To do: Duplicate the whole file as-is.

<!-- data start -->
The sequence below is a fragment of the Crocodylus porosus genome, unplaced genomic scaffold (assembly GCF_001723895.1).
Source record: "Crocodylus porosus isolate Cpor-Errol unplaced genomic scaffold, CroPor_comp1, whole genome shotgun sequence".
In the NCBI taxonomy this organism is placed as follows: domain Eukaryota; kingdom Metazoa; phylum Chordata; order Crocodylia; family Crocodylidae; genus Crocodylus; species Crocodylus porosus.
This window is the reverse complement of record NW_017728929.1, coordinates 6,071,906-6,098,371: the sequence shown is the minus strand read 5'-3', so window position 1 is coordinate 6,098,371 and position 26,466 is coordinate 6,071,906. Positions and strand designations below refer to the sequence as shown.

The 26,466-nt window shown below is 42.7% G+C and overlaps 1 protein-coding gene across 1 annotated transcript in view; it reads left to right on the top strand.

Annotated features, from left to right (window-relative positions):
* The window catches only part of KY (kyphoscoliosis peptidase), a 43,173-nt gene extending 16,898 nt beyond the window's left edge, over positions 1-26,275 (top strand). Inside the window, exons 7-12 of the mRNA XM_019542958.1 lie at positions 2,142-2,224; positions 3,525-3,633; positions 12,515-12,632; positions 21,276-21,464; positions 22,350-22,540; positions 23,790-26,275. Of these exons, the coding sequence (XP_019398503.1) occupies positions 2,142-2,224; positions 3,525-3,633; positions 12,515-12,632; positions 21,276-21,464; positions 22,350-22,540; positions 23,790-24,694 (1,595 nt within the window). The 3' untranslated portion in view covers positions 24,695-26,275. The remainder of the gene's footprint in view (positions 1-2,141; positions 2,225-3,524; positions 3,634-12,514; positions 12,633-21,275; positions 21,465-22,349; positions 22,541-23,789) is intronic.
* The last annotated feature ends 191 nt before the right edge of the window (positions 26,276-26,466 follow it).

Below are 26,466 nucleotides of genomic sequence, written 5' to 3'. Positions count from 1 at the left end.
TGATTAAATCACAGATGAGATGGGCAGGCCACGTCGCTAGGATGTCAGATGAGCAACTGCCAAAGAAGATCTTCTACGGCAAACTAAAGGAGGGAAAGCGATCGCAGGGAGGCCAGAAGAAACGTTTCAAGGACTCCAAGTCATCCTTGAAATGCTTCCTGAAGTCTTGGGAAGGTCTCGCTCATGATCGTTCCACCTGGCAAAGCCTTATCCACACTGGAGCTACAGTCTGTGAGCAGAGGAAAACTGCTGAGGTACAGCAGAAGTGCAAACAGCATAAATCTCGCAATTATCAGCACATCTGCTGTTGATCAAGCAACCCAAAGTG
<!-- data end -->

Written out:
The sequence below is a fragment of the Crocodylus porosus genome, unplaced genomic scaffold (assembly GCF_001723895.1).
Source record: "Crocodylus porosus isolate Cpor-Errol unplaced genomic scaffold, CroPor_comp1, whole genome shotgun sequence".
In the NCBI taxonomy this organism is placed as follows: domain Eukaryota; kingdom Metazoa; phylum Chordata; order Crocodylia; family Crocodylidae; genus Crocodylus; species Crocodylus porosus.
This window is the reverse complement of record NW_017728929.1, coordinates 6,071,906-6,098,371: the sequence shown is the minus strand read 5'-3', so window position 1 is coordinate 6,098,371 and position 26,466 is coordinate 6,071,906. Positions and strand designations below refer to the sequence as shown.

The 26,466-nt window shown below is 42.7% G+C and overlaps 1 protein-coding gene across 1 annotated transcript in view; it reads left to right on the top strand.

Annotated features, from left to right (window-relative positions):
* The window catches only part of KY (kyphoscoliosis peptidase), a 43,173-nt gene extending 16,898 nt beyond the window's left edge, over positions 1-26,275 (top strand). Inside the window, exons 7-12 of the mRNA XM_019542958.1 lie at positions 2,142-2,224; positions 3,525-3,633; positions 12,515-12,632; positions 21,276-21,464; positions 22,350-22,540; positions 23,790-26,275. Of these exons, the coding sequence (XP_019398503.1) occupies positions 2,142-2,224; positions 3,525-3,633; positions 12,515-12,632; positions 21,276-21,464; positions 22,350-22,540; positions 23,790-24,694 (1,595 nt within the window). The 3' untranslated portion in view covers positions 24,695-26,275. The remainder of the gene's footprint in view (positions 1-2,141; positions 2,225-3,524; positions 3,634-12,514; positions 12,633-21,275; positions 21,465-22,349; positions 22,541-23,789) is intronic.
* The last annotated feature ends 191 nt before the right edge of the window (positions 26,276-26,466 follow it).

Below are 26,466 nucleotides of genomic sequence, written 5' to 3'. Positions count from 1 at the left end.
TGATTAAATCACAGATGAGATGGGCAGGCCACGTCGCTAGGATGTCAGATGAGCAACTGCCAAAGAAGATCTTCTACGGCAAACTAAAGGAGGGAAAGCGATCGCAGGGAGGCCAGAAGAAACGTTTCAAGGACTCCAAGTCATCCTTGAAATGCTTCCTGAAGTCTTGGGAAGGTCTCGCTCATGATCGTTCCACCTGGCAAAGCCTTATCCACACTGGAGCTACAGTCTGTGAGCAGAGGAAAACTGCTGAGGTACAGCAGAAGTGCAAACAGCATAAATCTCGCAATTATCAGCACATCTGCTGTTGATCAAGCAACCCAAAGTG